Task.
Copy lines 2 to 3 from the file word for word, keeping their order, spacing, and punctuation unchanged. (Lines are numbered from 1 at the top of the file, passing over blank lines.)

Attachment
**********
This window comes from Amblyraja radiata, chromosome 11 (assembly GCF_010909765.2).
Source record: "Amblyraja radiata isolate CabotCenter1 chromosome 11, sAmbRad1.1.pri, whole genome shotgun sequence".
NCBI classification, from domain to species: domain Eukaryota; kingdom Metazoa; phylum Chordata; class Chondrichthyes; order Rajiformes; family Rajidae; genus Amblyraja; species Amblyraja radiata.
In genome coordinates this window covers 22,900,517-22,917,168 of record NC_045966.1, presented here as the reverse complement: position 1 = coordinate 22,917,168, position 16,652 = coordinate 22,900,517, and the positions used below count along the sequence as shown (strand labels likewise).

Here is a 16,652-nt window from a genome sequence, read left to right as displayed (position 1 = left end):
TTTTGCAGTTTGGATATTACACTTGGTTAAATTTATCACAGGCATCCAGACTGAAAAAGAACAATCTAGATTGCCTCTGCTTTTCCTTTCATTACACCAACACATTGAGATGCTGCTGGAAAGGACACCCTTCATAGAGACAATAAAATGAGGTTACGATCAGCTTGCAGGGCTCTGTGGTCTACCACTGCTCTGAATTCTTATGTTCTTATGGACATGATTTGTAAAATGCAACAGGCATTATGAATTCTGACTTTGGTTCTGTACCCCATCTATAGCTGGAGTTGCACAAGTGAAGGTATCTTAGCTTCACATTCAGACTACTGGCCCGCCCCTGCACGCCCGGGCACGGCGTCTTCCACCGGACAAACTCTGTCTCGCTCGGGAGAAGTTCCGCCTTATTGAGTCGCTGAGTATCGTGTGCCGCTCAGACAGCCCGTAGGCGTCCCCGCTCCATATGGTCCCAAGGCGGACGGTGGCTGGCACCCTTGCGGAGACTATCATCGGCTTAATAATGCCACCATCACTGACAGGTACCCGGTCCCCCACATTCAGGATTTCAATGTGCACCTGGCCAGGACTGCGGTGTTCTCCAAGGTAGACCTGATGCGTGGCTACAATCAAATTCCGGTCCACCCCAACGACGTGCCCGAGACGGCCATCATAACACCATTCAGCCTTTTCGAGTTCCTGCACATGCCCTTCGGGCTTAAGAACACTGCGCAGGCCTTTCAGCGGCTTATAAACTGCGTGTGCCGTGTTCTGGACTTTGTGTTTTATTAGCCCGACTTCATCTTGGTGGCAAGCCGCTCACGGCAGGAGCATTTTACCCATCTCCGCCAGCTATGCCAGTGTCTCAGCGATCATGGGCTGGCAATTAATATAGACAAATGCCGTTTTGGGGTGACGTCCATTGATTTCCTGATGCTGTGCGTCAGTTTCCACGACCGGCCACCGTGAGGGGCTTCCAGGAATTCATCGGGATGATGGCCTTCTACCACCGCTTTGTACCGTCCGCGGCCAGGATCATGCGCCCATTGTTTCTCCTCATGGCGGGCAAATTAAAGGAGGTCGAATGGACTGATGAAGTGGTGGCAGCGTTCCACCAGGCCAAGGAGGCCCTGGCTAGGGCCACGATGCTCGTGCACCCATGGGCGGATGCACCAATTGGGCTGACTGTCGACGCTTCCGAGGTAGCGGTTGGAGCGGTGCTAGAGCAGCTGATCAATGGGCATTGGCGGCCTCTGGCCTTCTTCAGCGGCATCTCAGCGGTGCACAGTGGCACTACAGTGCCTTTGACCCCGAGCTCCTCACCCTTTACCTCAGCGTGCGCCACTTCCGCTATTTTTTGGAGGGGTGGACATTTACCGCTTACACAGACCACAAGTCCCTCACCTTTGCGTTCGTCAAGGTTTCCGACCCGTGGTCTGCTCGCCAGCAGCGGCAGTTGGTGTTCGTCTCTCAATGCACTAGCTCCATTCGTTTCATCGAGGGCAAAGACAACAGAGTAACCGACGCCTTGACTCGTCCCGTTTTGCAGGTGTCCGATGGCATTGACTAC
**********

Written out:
Source record: "Amblyraja radiata isolate CabotCenter1 chromosome 11, sAmbRad1.1.pri, whole genome shotgun sequence".
NCBI classification, from domain to species: domain Eukaryota; kingdom Metazoa; phylum Chordata; class Chondrichthyes; order Rajiformes; family Rajidae; genus Amblyraja; species Amblyraja radiata.